# Correction for Multiple comparisons using Mann-Whitney U test

I am using Mann-Whitney U tests to compare groups of high and low relationship quality on five psychological outcomes. My data is non-normally distributed which is why I am using Mann-Whitney U tests as opposed to independent samples t-tests. From my limited understanding, my design has dependence so is not appropriate for use with Benjamini-Hochberg corrections, is that the case? If so, what alternatives do I have for corrections? I am not keen to use Bonferroni corrections because it is so conservative and the increased risk of type II errors. Thanks

• What are the outcomes? Are they 5 different measures of a single underlying construct? Also, you would do best not to dichotomize relationship quality. – gung - Reinstate Monica Aug 19 '15 at 2:33
• They are self-concept, physical self-concept, depressive symptoms, anxiety symptoms, and illness acceptance. I agree with you but for the purposes of my experiment and what my supervisor wanted it is dichotomised – Tom Aug 19 '15 at 2:42
• Benjamini-Hochberg is robust to certain kinds of dependency. See my answer here – Chris C Aug 19 '15 at 2:56
• Thanks @ChrisC but I am a bit out of my depth and not sure if my study is an example of dependency that is acceptable for the Bejamini-Hochberg? – Tom Aug 19 '15 at 3:07
• would a holm correction be applicable? – Tom Aug 19 '15 at 3:35

You might be looking for a different answer here, but my opinion is that you should be using Benjamini-Hochberg (potentially using the $q$-value Storey et. al 2002 modification). I'm going to try to show you why.

Benjamini-Hochberg (aka. false discovery rate control (FDR)) controls robustly under certain kinds of dependency, e.g. positive regression dependency. What is regression dependency?

From Some Concepts of Dependence Section 5. Regression Dependence, it is shown for two sets $X$ and $Y$ that regression dependence can be written as

$$P(Y \leq y| X \leq x) \geq P(Y \leq y)$$

meaning that the knowledge of $X$ being small increases the probability of $Y$ being small. This is intuitive; if you eat more food generally you will gain more weight. This is extended slightly to

$$P(Y \leq y | X = x)$$ is non decreasing in $x$. The Benjamini-Hochberg correction is dependant upon two sets, the set of true null statistics ($I_0$, set of tests which really are not true) and the joint set of test statistics $D$, which is the joint set of true nulls and real associations. In THE CONTROL OF THE FALSE DISCOVERY RATE IN MULTIPLE TESTING UNDER DEPENDENCY we can look and see that PRDS (positive regression dependence) is then defined as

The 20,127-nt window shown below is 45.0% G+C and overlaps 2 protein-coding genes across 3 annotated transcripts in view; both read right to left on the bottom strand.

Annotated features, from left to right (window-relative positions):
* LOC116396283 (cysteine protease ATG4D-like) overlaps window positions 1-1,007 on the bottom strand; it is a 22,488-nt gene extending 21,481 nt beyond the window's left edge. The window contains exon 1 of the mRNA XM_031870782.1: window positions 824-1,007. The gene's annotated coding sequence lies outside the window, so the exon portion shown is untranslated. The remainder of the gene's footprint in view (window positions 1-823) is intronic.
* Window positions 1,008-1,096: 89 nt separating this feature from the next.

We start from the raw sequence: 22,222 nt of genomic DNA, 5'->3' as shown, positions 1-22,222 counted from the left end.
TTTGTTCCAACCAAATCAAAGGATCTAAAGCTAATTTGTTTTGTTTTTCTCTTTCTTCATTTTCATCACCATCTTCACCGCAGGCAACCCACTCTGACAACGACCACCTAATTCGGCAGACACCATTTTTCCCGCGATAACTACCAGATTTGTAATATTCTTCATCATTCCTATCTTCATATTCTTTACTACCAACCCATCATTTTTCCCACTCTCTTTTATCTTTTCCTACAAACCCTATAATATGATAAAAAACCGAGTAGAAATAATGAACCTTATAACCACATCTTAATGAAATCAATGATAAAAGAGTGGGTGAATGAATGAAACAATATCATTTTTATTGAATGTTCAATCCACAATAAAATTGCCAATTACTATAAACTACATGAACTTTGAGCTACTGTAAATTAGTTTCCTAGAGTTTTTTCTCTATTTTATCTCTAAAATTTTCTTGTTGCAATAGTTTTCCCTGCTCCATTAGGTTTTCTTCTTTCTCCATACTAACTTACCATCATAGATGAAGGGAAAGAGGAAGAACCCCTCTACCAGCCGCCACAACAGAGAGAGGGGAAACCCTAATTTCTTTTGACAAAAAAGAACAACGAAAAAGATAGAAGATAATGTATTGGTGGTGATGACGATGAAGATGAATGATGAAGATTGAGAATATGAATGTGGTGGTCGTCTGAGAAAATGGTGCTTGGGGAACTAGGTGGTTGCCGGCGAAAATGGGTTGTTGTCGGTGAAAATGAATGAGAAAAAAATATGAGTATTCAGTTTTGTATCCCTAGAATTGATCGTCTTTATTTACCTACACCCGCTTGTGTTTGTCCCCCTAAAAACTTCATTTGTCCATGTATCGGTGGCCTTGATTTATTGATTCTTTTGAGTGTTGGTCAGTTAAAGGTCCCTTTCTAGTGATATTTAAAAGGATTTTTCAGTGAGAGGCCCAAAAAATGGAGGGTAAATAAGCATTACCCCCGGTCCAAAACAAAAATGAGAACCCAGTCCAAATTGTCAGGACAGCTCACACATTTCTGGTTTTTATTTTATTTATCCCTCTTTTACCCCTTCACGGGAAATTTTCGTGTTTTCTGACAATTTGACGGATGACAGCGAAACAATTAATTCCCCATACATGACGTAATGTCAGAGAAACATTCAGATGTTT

Property PRDS For any increasing set $D$, and for each $i \in I_0$, $P(X \in D | X_i = x)$ is non-decreasing in $x$.

This intuitively means that for any increasing (ordered) joint statistic distribution, the probability that a test is part of the set of joint (i.e. null plus real, iff there is one real association) is non decreasing as you look at higher $P$-values.

It is also noted that

Therefore, whenever the joint distribution of the test statistics is $PRDS$ on some $I_0$ so is the joint distribution of the corresponding $p$-values, be they right-tailed or left-tailed

If we look at the Mann-Whitney $U$ specifically, we find that for large samples, $U$ is $\sim$ normally distributed. In the case of simple dependencies, your $U$ value will be inflated if it is correlated with a true positive association, so the set of test statistics will be larger. It's intuitive to see that as you as have larger $U$ statistics, you have a greater probability of having a real association.

That was kind of long and not really what you were looking for probably, but let's regroup. It's my argument that even though you have a dependency structure, it's probably okay to be using FDR (and unless we have your actual data, which you probably shouldn't give us, then it's best to assume). This is because your data probably follows a condition known as PRDS which is required by FDR correction. You can implement FDR in almost any software package.

If I were you, instead of a list of "significant" or "non-significant" associations, a list of adjusted $q$-values, as detailed by John D. Storey in his paper A direct approach to false disovery rates. In a nut-shell, a $q$-value is the false discovery rate that would be required for your $P$-value to be on the cusp of significance. Perhaps you could present this in tandem with your Bonferroni adjusted $P$-values, because for some reason they make people comfortable.

This is just my opinion, and I would love to hear rebuttals to any part of this. All the best, and thanks for a good question.

• I guess they made an error in Wikipedia: "The Benjamini–Hochberg–Yekutieli procedure controls the false discovery rate under positive dependence assumptions.", en.wikipedia.org/wiki/False_discovery_rate#Benjamini–Hochberg–Yekutieli_procedure . BH is enough for that. I am writing this comment because probably smb else will be confused by wiki and this answer was the next link on google. – German Demidov Jan 17 '18 at 15:16